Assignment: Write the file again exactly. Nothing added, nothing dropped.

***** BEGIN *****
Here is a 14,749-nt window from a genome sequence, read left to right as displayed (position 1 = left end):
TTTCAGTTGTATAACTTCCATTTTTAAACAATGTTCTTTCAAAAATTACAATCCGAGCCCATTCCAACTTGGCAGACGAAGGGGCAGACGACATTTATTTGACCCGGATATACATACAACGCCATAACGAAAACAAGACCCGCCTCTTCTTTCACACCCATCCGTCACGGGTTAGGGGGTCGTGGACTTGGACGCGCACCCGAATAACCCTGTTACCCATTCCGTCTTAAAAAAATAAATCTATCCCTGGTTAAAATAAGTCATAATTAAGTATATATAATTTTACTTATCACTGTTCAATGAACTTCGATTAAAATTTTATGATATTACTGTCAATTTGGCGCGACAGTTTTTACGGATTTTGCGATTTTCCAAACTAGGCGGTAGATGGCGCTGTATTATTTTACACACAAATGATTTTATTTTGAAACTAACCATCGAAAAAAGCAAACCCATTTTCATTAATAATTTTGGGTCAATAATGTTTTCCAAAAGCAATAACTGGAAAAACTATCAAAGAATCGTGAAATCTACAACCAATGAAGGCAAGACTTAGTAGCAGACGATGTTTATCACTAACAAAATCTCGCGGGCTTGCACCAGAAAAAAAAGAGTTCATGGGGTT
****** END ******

Here is a 14,749-nt window from a genome sequence, read left to right as displayed (position 1 = left end):
TTTCAGTTGTATAACTTCCATTTTTAAACAATGTTCTTTCAAAAATTACAATCCGAGCCCATTCCAACTTGGCAGACGAAGGGGCAGACGACATTTATTTGACCCGGATATACATACAACGCCATAACGAAAACAAGACCCGCCTCTTCTTTCACACCCATCCGTCACGGGTTAGGGGGTCGTGGACTTGGACGCGCACCCGAATAACCCTGTTACCCATTCCGTCTTAAAAAAATAAATCTATCCCTGGTTAAAATAAGTCATAATTAAGTATATATAATTTTACTTATCACTGTTCAATGAACTTCGATTAAAATTTTATGATATTACTGTCAATTTGGCGCGACAGTTTTTACGGATTTTGCGATTTTCCAAACTAGGCGGTAGATGGCGCTGTATTATTTTACACACAAATGATTTTATTTTGAAACTAACCATCGAAAAAAGCAAACCCATTTTCATTAATAATTTTGGGTCAATAATGTTTTCCAAAAGCAATAACTGGAAAAACTATCAAAGAATCGTGAAATCTACAACCAATGAAGGCAAGACTTAGTAGCAGACGATGTTTATCACTAACAAAATCTCGCGGGCTTGCACCAGAAAAAAAAGAGTTCATGGGGTT